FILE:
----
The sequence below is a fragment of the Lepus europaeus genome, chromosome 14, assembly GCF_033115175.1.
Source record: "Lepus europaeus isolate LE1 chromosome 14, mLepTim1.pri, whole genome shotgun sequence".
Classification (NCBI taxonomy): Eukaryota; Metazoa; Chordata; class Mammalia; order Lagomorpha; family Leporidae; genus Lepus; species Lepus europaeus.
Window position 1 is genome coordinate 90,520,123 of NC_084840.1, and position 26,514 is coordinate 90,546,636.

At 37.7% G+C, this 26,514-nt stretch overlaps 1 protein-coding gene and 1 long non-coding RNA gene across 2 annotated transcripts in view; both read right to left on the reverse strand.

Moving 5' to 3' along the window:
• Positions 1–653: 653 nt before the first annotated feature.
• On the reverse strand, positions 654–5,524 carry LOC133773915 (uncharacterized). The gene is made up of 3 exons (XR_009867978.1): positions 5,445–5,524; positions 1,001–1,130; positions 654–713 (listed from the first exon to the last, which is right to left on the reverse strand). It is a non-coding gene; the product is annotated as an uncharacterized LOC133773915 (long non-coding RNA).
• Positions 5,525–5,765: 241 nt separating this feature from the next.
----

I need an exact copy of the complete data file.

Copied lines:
The sequence below is a fragment of the Lepus europaeus genome, chromosome 14, assembly GCF_033115175.1.
Source record: "Lepus europaeus isolate LE1 chromosome 14, mLepTim1.pri, whole genome shotgun sequence".
Classification (NCBI taxonomy): Eukaryota; Metazoa; Chordata; class Mammalia; order Lagomorpha; family Leporidae; genus Lepus; species Lepus europaeus.
Window position 1 is genome coordinate 90,520,123 of NC_084840.1, and position 26,514 is coordinate 90,546,636.

At 37.7% G+C, this 26,514-nt stretch overlaps 1 protein-coding gene and 1 long non-coding RNA gene across 2 annotated transcripts in view; both read right to left on the reverse strand.

Moving 5' to 3' along the window:
• Positions 1–653: 653 nt before the first annotated feature.
• On the reverse strand, positions 654–5,524 carry LOC133773915 (uncharacterized). The gene is made up of 3 exons (XR_009867978.1): positions 5,445–5,524; positions 1,001–1,130; positions 654–713 (listed from the first exon to the last, which is right to left on the reverse strand). It is a non-coding gene; the product is annotated as an uncharacterized LOC133773915 (long non-coding RNA).
• Positions 5,525–5,765: 241 nt separating this feature from the next.